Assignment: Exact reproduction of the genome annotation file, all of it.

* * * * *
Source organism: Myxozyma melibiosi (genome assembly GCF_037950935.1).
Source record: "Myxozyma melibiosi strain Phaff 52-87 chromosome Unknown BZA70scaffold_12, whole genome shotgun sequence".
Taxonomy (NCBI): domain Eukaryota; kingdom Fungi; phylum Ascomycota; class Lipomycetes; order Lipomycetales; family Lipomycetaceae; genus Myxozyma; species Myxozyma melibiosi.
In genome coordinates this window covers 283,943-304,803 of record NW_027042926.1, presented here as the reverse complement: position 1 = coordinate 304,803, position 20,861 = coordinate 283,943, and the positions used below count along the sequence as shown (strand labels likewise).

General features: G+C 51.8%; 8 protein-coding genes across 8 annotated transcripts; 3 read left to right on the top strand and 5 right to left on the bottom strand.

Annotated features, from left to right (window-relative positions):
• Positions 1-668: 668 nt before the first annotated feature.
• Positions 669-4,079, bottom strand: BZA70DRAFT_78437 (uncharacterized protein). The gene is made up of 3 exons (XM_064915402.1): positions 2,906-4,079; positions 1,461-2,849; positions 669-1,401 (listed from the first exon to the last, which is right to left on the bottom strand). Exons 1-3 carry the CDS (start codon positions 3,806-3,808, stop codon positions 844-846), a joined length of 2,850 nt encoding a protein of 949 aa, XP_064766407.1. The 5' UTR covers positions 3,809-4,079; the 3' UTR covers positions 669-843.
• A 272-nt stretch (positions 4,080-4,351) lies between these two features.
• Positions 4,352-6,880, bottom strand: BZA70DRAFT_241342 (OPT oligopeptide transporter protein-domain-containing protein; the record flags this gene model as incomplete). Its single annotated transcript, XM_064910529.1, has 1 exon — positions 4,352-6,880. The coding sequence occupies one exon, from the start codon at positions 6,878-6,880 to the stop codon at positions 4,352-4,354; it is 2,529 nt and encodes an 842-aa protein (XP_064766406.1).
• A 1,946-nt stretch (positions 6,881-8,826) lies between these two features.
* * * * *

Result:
Source organism: Myxozyma melibiosi (genome assembly GCF_037950935.1).
Source record: "Myxozyma melibiosi strain Phaff 52-87 chromosome Unknown BZA70scaffold_12, whole genome shotgun sequence".
Taxonomy (NCBI): domain Eukaryota; kingdom Fungi; phylum Ascomycota; class Lipomycetes; order Lipomycetales; family Lipomycetaceae; genus Myxozyma; species Myxozyma melibiosi.
In genome coordinates this window covers 283,943-304,803 of record NW_027042926.1, presented here as the reverse complement: position 1 = coordinate 304,803, position 20,861 = coordinate 283,943, and the positions used below count along the sequence as shown (strand labels likewise).

General features: G+C 51.8%; 8 protein-coding genes across 8 annotated transcripts; 3 read left to right on the top strand and 5 right to left on the bottom strand.

Annotated features, from left to right (window-relative positions):
• Positions 1-668: 668 nt before the first annotated feature.
• Positions 669-4,079, bottom strand: BZA70DRAFT_78437 (uncharacterized protein). The gene is made up of 3 exons (XM_064915402.1): positions 2,906-4,079; positions 1,461-2,849; positions 669-1,401 (listed from the first exon to the last, which is right to left on the bottom strand). Exons 1-3 carry the CDS (start codon positions 3,806-3,808, stop codon positions 844-846), a joined length of 2,850 nt encoding a protein of 949 aa, XP_064766407.1. The 5' UTR covers positions 3,809-4,079; the 3' UTR covers positions 669-843.
• A 272-nt stretch (positions 4,080-4,351) lies between these two features.
• Positions 4,352-6,880, bottom strand: BZA70DRAFT_241342 (OPT oligopeptide transporter protein-domain-containing protein; the record flags this gene model as incomplete). Its single annotated transcript, XM_064910529.1, has 1 exon — positions 4,352-6,880. The coding sequence occupies one exon, from the start codon at positions 6,878-6,880 to the stop codon at positions 4,352-4,354; it is 2,529 nt and encodes an 842-aa protein (XP_064766406.1).
• A 1,946-nt stretch (positions 6,881-8,826) lies between these two features.